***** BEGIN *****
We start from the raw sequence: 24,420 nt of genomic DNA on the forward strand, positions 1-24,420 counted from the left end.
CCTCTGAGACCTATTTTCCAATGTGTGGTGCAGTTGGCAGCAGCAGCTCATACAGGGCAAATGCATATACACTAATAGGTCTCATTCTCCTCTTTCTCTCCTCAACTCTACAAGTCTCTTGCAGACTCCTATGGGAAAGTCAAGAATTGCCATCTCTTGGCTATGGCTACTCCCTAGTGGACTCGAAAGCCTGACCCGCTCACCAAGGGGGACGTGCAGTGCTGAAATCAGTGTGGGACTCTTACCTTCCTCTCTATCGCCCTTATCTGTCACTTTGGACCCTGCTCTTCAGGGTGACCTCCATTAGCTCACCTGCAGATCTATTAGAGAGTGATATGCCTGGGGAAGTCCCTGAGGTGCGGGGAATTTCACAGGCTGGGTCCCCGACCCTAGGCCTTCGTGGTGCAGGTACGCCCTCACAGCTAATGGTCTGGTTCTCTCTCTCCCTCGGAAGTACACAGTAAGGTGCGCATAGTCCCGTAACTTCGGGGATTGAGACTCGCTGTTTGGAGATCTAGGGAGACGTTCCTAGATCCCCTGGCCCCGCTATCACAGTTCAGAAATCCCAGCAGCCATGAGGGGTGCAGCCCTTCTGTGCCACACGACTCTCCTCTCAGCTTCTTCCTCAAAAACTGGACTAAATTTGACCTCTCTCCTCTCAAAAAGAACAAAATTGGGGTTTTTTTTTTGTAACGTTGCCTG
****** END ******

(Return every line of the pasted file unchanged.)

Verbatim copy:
We start from the raw sequence: 24,420 nt of genomic DNA on the forward strand, positions 1-24,420 counted from the left end.
CCTCTGAGACCTATTTTCCAATGTGTGGTGCAGTTGGCAGCAGCAGCTCATACAGGGCAAATGCATATACACTAATAGGTCTCATTCTCCTCTTTCTCTCCTCAACTCTACAAGTCTCTTGCAGACTCCTATGGGAAAGTCAAGAATTGCCATCTCTTGGCTATGGCTACTCCCTAGTGGACTCGAAAGCCTGACCCGCTCACCAAGGGGGACGTGCAGTGCTGAAATCAGTGTGGGACTCTTACCTTCCTCTCTATCGCCCTTATCTGTCACTTTGGACCCTGCTCTTCAGGGTGACCTCCATTAGCTCACCTGCAGATCTATTAGAGAGTGATATGCCTGGGGAAGTCCCTGAGGTGCGGGGAATTTCACAGGCTGGGTCCCCGACCCTAGGCCTTCGTGGTGCAGGTACGCCCTCACAGCTAATGGTCTGGTTCTCTCTCTCCCTCGGAAGTACACAGTAAGGTGCGCATAGTCCCGTAACTTCGGGGATTGAGACTCGCTGTTTGGAGATCTAGGGAGACGTTCCTAGATCCCCTGGCCCCGCTATCACAGTTCAGAAATCCCAGCAGCCATGAGGGGTGCAGCCCTTCTGTGCCACACGACTCTCCTCTCAGCTTCTTCCTCAAAAACTGGACTAAATTTGACCTCTCTCCTCTCAAAAAGAACAAAATTGGGGTTTTTTTTTTGTAACGTTGCCTG